Poor are better at empathy than the rich: study

New Delhi: It`s said that money can`t buy you happiness, now a new study finds that it neither buys you empathy or at least the ability to convey it.

In multiple experiments, researchers at the University of California (UC) found that people of high socioeconomic status were worse at judging other people`s emotions than those of low socioeconomic status.

The reason why the poor are better at empathy than the wealthy may be that they have to be more responsive to others to get by, said study author Michael Kraus, a UC postdoctoral researcher in psychology.

"You can see how being empathic provides a better ability to respond to social threats. It also gives you an opportunity to respond to social opportunities," Kraus told LiveScience.

Kraus` earlier research has found that the rich are ruder than poor in conversations with strangers. They`ve also found that the poor are more generous with their wealth than the rich. Their greater empathy could be the root of that charity, Kraus said.

"They`re vigilant of other people`s need, and they respond when they see it," he said.

For their study, published in the journal Psychological Science, the researchers conducted three experiments to tease out the empathy gap between rich and poor.

In the first, they focused on the educational aspect of socioeconomic status (SES), for which they recruited 200 university employees, ranging from office support personnel to educators to managers.

They then collected data on the volunteers` educational attainment and asked them to identify facial expressions in a series of photographs.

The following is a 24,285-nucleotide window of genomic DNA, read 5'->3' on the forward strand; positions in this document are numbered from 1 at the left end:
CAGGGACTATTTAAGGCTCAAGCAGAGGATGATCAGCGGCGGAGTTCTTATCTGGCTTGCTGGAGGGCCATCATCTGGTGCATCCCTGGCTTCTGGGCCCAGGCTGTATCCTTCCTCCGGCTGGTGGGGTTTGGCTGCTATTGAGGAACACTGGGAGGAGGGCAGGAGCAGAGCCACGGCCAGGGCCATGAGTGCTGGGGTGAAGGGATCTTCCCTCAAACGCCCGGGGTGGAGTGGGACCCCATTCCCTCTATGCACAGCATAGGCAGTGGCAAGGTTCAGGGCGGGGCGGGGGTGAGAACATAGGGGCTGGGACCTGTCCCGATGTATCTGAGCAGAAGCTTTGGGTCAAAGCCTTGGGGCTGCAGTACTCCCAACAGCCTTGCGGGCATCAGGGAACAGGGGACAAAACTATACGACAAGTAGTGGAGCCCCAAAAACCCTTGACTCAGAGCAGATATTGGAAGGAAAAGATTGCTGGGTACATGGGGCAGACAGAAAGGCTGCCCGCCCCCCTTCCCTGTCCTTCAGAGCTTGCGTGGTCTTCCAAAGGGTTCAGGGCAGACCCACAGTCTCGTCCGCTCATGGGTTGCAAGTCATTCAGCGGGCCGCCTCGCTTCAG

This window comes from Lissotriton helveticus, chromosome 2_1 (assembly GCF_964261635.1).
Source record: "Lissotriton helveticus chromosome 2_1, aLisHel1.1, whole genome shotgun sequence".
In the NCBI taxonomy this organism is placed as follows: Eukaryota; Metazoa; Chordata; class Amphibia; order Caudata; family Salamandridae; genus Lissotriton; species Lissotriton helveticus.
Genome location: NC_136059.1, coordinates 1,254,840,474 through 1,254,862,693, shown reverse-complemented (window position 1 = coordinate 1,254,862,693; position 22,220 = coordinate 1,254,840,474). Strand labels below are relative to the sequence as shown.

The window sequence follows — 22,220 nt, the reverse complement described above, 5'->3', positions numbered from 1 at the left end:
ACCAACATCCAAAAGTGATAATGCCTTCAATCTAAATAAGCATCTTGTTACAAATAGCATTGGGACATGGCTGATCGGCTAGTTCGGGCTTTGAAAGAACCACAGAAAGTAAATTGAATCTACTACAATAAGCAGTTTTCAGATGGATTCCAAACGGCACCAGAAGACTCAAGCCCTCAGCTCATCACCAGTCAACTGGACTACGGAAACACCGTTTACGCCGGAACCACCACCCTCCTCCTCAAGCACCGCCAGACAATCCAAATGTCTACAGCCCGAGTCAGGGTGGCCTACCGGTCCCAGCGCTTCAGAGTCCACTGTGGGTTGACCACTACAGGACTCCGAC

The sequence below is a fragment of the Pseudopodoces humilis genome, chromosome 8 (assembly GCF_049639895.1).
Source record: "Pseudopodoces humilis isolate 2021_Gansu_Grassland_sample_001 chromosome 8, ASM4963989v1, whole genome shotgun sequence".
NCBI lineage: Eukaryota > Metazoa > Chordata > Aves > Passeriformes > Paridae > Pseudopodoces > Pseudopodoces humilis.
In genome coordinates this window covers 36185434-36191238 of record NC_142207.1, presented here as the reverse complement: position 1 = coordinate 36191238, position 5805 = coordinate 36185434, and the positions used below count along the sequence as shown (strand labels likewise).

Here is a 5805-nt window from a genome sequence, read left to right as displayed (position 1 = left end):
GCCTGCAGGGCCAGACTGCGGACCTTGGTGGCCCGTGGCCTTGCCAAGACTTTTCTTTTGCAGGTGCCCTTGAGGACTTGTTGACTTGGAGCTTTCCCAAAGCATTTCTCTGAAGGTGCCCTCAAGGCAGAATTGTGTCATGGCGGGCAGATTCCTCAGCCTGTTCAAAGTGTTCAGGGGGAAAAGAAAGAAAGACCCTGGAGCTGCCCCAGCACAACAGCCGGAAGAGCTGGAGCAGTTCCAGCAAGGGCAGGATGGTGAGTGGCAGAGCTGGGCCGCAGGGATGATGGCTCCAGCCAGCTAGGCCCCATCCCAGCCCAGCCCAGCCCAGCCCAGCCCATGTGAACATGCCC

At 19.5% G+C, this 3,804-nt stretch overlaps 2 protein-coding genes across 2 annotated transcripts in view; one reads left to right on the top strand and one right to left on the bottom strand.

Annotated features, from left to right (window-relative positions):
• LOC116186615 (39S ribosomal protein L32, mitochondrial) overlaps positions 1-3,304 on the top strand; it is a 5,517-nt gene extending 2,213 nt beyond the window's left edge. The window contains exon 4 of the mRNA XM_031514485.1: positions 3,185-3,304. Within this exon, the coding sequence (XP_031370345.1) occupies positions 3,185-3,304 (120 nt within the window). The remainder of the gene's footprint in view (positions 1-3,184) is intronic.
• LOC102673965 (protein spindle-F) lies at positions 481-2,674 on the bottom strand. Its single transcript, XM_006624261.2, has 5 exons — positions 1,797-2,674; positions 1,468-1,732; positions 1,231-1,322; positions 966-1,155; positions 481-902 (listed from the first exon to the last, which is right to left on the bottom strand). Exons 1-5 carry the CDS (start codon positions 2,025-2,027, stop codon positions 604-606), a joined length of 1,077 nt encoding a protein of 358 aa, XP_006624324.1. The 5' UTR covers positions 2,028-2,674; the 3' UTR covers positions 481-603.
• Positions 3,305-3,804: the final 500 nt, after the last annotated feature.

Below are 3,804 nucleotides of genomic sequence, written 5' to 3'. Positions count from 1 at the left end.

Those who completed only a high-school education scored an average of 7 per cent higher than those with a college education.

Next, the researchers had 106 students interact with one another in fake job interviews. They were asked to rate their own emotions and the emotions of their partners during the interview.

Those who reported being higher on the socioeconomic ladder scored worse at accurately guessing their partners` emotions.

"It was across gender, across ethnic backgrounds," Kraus said. "You really see lower-class individuals showing this
greater empathic accuracy in the study."

Finally, the 81 students looked at 36 close-up photographs of eyes and judged the emotions portrayed in the pictures. Sure enough, those manipulated into seeing themselves as lower-class scored 6 per cent better than those manipulated into perceiving themselves as well-off.

That was a critical finding, Kraus said.

"If you manipulate, then you can talk about class leading to empathy."